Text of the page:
This study responds in part to the NEA’s FY 2017-2021 Research Agenda, which calls for new investments in exploratory studies that describe factors that enhance or inhibit arts participation and/or arts/cultural assets, including the arts-and-cultural workforce. By fully understanding how artists are incorporating technology into their creative work, and by learning more about the current and prospective sources of support for these artistic practices, the NEA can make informed decisions on how to leverage greater support for this field. This qualitative study will respond to the following research questions:

  1. How do artists incorporate technology in their artistic practices?
  2. What is the range of examples of such work across artistic disciplines and technology platforms? Are there categories or classifications for identifying this work, by genre or sub-discipline or by type of technology used?
  3. What is the range of career paths or trajectories taken by artists working with technology? Across artistic disciplines, how are these pathways similar or different?
  4. How do artists working with technology participate in cross-sectoral and/or cross-disciplinary partnerships, and/or in their local creative economies? How are these relationships formed and to what purpose? What
  5. are the associated risks, challenges, and opportunities for artists?
  6. What are current and prospective sources of support for artistic practices using technology, and how might they be improved and/or sustained?
  7. What types of technical training and resources are used and needed to support artistic practices using technology? What gaps in training and resources currently exist for these artists, across artistic disciplines and technology platforms?
  8. What are current and emergent models for supporting artistic practices (financially and non-financially) using technology? Across artistic disciplines, how are these models similar or different?
  9. What are organizational risks, challenges, and opportunities in supporting artists working with technology? How do these differ among for-profit and non-profit organizations? By sector, artistic discipline, and/or technology platform?The NEA will convene a Technical Working Group of stakeholders in the arts and technology fields, including, but not limited to, artists, arts presenters and curators, arts researchers, tech industry representatives and other funders working at this intersection. The Technical Working Group will provide feedback on the research plan, selected deliverables, and the dissemination of study findings, and will recommend participants in the roundtables, interviews, and case studies.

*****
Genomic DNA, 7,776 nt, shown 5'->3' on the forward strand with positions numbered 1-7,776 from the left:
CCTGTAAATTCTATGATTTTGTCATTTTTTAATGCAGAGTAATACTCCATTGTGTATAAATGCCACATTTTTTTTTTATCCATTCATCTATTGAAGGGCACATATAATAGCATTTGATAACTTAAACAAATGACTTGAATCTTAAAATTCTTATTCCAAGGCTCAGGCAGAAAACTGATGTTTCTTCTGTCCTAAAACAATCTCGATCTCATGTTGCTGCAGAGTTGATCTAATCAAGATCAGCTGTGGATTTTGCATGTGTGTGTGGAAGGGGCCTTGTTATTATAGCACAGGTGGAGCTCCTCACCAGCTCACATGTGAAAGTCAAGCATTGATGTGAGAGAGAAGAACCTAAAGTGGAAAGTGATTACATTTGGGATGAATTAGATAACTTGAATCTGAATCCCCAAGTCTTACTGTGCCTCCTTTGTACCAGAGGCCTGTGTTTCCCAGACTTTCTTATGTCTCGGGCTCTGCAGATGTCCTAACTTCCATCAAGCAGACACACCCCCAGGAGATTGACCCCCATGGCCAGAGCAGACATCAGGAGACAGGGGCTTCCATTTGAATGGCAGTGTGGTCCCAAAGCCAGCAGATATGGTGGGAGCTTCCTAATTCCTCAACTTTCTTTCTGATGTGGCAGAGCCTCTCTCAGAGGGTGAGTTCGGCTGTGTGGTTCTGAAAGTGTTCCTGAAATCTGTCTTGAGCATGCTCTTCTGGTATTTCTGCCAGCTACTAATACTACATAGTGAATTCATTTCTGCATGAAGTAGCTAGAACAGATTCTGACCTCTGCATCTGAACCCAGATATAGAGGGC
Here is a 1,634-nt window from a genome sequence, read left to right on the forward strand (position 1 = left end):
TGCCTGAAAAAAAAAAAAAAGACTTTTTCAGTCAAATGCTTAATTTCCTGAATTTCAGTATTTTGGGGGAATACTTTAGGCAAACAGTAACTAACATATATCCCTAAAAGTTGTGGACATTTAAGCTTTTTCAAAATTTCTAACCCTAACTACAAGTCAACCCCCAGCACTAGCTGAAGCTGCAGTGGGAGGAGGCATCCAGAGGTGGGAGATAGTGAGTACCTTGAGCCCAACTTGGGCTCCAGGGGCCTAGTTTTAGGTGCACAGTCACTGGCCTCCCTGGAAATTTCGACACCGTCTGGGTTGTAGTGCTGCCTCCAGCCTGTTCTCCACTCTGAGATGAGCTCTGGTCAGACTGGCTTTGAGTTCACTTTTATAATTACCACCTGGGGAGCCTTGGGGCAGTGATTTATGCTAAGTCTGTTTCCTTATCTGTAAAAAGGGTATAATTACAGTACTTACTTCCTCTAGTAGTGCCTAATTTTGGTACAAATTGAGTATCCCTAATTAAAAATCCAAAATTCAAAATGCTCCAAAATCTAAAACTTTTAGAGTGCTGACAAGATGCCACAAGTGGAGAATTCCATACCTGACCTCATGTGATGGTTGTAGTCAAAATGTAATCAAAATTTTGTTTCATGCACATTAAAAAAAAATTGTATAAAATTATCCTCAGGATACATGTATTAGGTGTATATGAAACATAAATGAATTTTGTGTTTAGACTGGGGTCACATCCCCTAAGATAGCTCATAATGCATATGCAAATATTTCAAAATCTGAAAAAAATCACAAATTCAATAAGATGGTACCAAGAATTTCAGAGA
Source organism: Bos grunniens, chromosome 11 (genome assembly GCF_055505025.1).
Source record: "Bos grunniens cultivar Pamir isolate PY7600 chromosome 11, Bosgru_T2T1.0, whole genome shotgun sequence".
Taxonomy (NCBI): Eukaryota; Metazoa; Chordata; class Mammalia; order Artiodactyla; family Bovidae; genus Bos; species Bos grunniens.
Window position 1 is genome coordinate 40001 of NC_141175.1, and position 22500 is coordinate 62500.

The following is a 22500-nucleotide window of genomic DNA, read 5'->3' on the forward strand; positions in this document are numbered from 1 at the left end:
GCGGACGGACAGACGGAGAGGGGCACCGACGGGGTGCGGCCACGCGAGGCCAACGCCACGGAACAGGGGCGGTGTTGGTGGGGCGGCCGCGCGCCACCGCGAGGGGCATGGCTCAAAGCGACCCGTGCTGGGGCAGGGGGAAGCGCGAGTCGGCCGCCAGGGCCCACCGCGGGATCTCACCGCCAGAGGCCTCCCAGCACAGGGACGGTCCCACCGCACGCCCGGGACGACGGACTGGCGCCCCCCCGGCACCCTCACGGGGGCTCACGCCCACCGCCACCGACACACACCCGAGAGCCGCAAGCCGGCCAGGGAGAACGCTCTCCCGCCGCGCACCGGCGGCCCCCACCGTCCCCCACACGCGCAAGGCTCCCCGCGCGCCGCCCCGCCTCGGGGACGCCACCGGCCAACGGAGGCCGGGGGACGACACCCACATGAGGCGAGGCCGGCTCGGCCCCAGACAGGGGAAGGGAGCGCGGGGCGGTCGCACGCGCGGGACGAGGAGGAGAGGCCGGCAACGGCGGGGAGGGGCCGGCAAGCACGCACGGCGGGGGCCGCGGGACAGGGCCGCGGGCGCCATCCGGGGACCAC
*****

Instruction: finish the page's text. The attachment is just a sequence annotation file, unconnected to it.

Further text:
It is strongly advised that proposals include as appropriate subcontractors with substantial subject matter expertise and past research experience in the field of contemporary arts and technology, the cultural creative economy, and the ecosystem of artists, institutions, funding entities, and other organizations working at the intersection of contemporary arts and technology.

C.2 PROJECT SCOPE

The project scope is described below. Note that the Contractor’s research plan, which should reflect input from the NEA Project Director and the Technical Working Group, will finalize specific project activities, including deliverables. The project will be implemented in two distinct phases; Phase 1 focuses on research, and Phase 2 focuses on dissemination of study findings.

Phase 1

Attend a project kick-off meeting with the NEA Project Director

Prepare a detailed timeline and work plan, including regular communications with NEA Project Director

  • Prepare a research plan and execute the first phase of the study. At a minimum, the research study shall include:
    • Literature scan of research papers, conference proceedings, reports, and other relevant publications and analysis of selected NEA grant project descriptions
    • Data collection through:
      • Group discussions taking place at 4 regional roundtables and one virtual roundtable;
      • Individual interviews with up to 20 field experts, including, but not limited to, artists, heads of leading art and technology schools, cultural institution leaders, artist service organization staff, public and private sector funders, and others
      • Case studies with 10 artists engaging with technology
    • Prepare interim and final reports presenting study findings